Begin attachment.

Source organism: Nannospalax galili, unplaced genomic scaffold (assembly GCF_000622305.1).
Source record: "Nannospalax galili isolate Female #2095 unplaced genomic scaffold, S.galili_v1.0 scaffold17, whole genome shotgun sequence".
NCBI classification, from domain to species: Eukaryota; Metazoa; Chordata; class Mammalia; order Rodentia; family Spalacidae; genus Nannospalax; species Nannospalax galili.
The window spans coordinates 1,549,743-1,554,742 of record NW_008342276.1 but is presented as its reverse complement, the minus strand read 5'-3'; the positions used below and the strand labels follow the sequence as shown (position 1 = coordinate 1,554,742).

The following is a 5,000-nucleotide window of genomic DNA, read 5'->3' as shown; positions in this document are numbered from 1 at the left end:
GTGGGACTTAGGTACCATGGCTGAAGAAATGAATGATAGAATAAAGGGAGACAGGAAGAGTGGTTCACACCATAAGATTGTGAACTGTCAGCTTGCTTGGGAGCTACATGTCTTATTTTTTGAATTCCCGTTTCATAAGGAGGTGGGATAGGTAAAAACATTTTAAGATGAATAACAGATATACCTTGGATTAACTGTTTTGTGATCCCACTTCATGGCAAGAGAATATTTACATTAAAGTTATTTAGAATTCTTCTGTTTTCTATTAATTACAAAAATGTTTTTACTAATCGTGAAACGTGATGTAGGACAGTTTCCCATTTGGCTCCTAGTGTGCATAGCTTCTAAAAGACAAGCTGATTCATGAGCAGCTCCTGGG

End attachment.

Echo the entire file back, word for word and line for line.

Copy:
Source organism: Nannospalax galili, unplaced genomic scaffold (assembly GCF_000622305.1).
Source record: "Nannospalax galili isolate Female #2095 unplaced genomic scaffold, S.galili_v1.0 scaffold17, whole genome shotgun sequence".
NCBI classification, from domain to species: Eukaryota; Metazoa; Chordata; class Mammalia; order Rodentia; family Spalacidae; genus Nannospalax; species Nannospalax galili.
The window spans coordinates 1,549,743-1,554,742 of record NW_008342276.1 but is presented as its reverse complement, the minus strand read 5'-3'; the positions used below and the strand labels follow the sequence as shown (position 1 = coordinate 1,554,742).

The following is a 5,000-nucleotide window of genomic DNA, read 5'->3' as shown; positions in this document are numbered from 1 at the left end:
GTGGGACTTAGGTACCATGGCTGAAGAAATGAATGATAGAATAAAGGGAGACAGGAAGAGTGGTTCACACCATAAGATTGTGAACTGTCAGCTTGCTTGGGAGCTACATGTCTTATTTTTTGAATTCCCGTTTCATAAGGAGGTGGGATAGGTAAAAACATTTTAAGATGAATAACAGATATACCTTGGATTAACTGTTTTGTGATCCCACTTCATGGCAAGAGAATATTTACATTAAAGTTATTTAGAATTCTTCTGTTTTCTATTAATTACAAAAATGTTTTTACTAATCGTGAAACGTGATGTAGGACAGTTTCCCATTTGGCTCCTAGTGTGCATAGCTTCTAAAAGACAAGCTGATTCATGAGCAGCTCCTGGG